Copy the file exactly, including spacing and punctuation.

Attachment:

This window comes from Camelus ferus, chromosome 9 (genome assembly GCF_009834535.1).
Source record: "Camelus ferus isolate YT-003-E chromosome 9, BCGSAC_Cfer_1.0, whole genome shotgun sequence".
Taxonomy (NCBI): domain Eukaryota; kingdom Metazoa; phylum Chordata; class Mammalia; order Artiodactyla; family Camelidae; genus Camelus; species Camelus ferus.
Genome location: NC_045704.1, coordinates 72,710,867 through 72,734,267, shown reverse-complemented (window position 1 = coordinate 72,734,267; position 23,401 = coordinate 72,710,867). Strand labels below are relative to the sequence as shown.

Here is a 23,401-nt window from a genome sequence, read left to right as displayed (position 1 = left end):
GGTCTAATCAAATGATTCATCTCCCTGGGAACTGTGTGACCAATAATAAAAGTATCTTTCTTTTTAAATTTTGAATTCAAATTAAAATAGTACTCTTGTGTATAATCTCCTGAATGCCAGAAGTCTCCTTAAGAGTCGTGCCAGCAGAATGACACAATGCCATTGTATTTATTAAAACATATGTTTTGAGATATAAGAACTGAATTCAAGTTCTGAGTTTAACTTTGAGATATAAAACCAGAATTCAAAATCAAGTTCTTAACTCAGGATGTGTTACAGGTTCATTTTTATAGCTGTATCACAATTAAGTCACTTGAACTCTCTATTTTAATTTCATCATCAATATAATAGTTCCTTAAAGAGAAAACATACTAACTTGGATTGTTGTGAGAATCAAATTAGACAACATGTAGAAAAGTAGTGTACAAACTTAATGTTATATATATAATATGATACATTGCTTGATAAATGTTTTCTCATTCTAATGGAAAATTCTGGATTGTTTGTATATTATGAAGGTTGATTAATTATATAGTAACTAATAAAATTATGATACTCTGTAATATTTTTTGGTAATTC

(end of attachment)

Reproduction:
This window comes from Camelus ferus, chromosome 9 (genome assembly GCF_009834535.1).
Source record: "Camelus ferus isolate YT-003-E chromosome 9, BCGSAC_Cfer_1.0, whole genome shotgun sequence".
Taxonomy (NCBI): domain Eukaryota; kingdom Metazoa; phylum Chordata; class Mammalia; order Artiodactyla; family Camelidae; genus Camelus; species Camelus ferus.
Genome location: NC_045704.1, coordinates 72,710,867 through 72,734,267, shown reverse-complemented (window position 1 = coordinate 72,734,267; position 23,401 = coordinate 72,710,867). Strand labels below are relative to the sequence as shown.

Here is a 23,401-nt window from a genome sequence, read left to right as displayed (position 1 = left end):
GGTCTAATCAAATGATTCATCTCCCTGGGAACTGTGTGACCAATAATAAAAGTATCTTTCTTTTTAAATTTTGAATTCAAATTAAAATAGTACTCTTGTGTATAATCTCCTGAATGCCAGAAGTCTCCTTAAGAGTCGTGCCAGCAGAATGACACAATGCCATTGTATTTATTAAAACATATGTTTTGAGATATAAGAACTGAATTCAAGTTCTGAGTTTAACTTTGAGATATAAAACCAGAATTCAAAATCAAGTTCTTAACTCAGGATGTGTTACAGGTTCATTTTTATAGCTGTATCACAATTAAGTCACTTGAACTCTCTATTTTAATTTCATCATCAATATAATAGTTCCTTAAAGAGAAAACATACTAACTTGGATTGTTGTGAGAATCAAATTAGACAACATGTAGAAAAGTAGTGTACAAACTTAATGTTATATATATAATATGATACATTGCTTGATAAATGTTTTCTCATTCTAATGGAAAATTCTGGATTGTTTGTATATTATGAAGGTTGATTAATTATATAGTAACTAATAAAATTATGATACTCTGTAATATTTTTTGGTAATTC